It took almost a year of historically high inflation before the US Federal Reserve finally stopped using the word ‘transitory' to describe the phenomenon.
The time has now come to acknowledge that the historically high mining skills shortages - which, like inflation, began as a consequence of the policy response to the coronavirus pandemic but have since taken on a life of their own - have become persistent rather than transitory.
Data gathered by Mining Journal show that the ongoing skill shortages are a global trend.
In Australia, mining job vacancies took off in late-2020 after the country shut its borders to foreign skilled labour and as the states and territories shut their borders to internal migration.
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Vacancies hit an all-time high of 11,200 in May 2022 and averaged more than 10,400 in the 18-month period to February 2023 (when the Australian Bureau of Statistics last published data). This peak has been more pronounced and more persistent than the only other time in the past three decades when Australia's mining sector experienced significant labour shortages - at the height of the previous commodities boom in 2011-12 when vacancies peaked at 10,300 and averaged 9840 for 15 months, before going into a rapid descent as the commodities boom ended.
Canadian mining job vacancies surged from 4795 to 7120 in the June quarter of 2021 and have remained elevated ever since, averaging 7800 in the 24 months between April 2021 and March 2023. In the United States, mining and logging job vacancies (which are reported together) averaged 34,600 in the 22 months from July 2021 to April 2023, compared with an average of 22,000 in the previous 96 months.
Job vacancies have pulled back slightly from the 2022 peaks in each of these countries, but not enough to indicate the problem will disappear. In the meantime, the smaller and medium-sized companies - which represent the growth end of the industry - may bear the brunt.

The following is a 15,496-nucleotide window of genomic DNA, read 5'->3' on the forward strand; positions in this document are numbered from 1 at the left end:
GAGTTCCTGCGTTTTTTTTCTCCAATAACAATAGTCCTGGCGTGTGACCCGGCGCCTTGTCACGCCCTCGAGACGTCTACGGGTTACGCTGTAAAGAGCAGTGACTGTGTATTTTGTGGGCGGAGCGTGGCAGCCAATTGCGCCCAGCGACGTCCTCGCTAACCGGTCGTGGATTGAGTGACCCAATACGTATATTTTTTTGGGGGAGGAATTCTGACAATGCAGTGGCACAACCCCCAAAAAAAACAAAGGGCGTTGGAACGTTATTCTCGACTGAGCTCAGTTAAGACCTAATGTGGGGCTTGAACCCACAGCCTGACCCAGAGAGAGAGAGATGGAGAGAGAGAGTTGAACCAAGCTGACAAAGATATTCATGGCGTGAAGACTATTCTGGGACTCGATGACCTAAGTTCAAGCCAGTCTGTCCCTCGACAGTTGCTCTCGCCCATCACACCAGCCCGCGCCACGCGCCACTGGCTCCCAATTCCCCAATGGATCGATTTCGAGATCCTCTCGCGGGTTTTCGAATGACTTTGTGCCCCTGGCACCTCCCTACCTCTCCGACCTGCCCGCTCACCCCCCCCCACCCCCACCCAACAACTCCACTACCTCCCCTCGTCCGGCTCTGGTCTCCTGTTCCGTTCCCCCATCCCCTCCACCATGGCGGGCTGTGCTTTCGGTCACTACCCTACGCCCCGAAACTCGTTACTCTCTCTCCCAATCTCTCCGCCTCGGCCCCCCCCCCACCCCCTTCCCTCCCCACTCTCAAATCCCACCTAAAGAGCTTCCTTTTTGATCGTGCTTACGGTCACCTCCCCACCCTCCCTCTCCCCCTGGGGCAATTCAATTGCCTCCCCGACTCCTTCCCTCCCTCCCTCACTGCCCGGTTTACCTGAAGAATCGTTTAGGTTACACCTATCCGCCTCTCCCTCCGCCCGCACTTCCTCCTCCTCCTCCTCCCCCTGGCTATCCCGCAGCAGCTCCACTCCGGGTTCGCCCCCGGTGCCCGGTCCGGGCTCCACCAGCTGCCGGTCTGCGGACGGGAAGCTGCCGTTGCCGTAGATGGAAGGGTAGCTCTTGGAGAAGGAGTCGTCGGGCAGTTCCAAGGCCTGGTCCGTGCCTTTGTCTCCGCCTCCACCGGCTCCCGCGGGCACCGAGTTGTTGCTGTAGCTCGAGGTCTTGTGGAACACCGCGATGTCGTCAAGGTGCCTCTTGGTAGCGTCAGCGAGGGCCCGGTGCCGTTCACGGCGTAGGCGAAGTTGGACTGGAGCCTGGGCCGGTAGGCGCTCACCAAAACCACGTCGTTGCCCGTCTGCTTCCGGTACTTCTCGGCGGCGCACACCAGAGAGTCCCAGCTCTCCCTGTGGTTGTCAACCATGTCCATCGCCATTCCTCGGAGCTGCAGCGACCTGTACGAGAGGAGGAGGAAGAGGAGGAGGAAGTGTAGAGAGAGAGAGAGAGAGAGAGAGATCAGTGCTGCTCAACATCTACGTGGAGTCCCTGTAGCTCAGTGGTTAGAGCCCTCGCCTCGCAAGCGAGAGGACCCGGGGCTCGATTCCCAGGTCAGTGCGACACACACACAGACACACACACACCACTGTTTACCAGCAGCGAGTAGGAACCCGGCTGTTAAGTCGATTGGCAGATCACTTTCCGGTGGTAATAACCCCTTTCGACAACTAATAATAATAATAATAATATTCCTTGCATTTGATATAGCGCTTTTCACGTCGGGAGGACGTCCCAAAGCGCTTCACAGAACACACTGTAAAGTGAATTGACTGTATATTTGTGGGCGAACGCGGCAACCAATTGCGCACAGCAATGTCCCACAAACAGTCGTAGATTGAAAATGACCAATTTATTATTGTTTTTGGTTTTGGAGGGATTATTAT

"If you take the 10,600 job vacancies [from the latest Australian data] and divide it by the more than 300,000 people currently in direct employment by the mining industry, you're looking at more than a 3% shortfall in the mining industry workforce," said Tom Reid, director, industry and advocacy at the Australian Resources & Energy Employer Association (AREEA).
"Companies are being affected across the board, but the big miners have got a lot more money to throw at the recruitment and the retention side of things. Some mid-tier mining companies are still facing labour turnover rates of 30 to 35% annually, [where] one in three employees of theirs are coming in and leaving before they reach the 12-month mark.
"The mid-tier guys share the overall threat of the skill shortages, but also have a specific problem in that they're bleeding talent to the top tiers."
Last year, AREEA published a report that calculated that 107 major Australian resources and energy projects were likely to enter production between the second half of 2022 and the end of 2027. It forecasted that these would create demand for an additional 24,000 production-based roles within this five-year period. However, Reid, in his conversation with Mining Journal, said this was a conservative forecast "because the trend in Australian mining has shown that we tend to outstrip the forecasts fairly considerably".
Mining skill shortages
In a 2022 McKinsey survey of mining executives, 86% said it was harder to recruit and retain the talent they needed compared with two years earlier; and 71% said the talent shortage was holding them back from delivering on production targets and strategic objectives. According to PwC's annual global chief executive survey, published in July 2023, almost two-thirds of mining CEOs said skills shortages will have a large or very large impact on profitability over the next 10 years.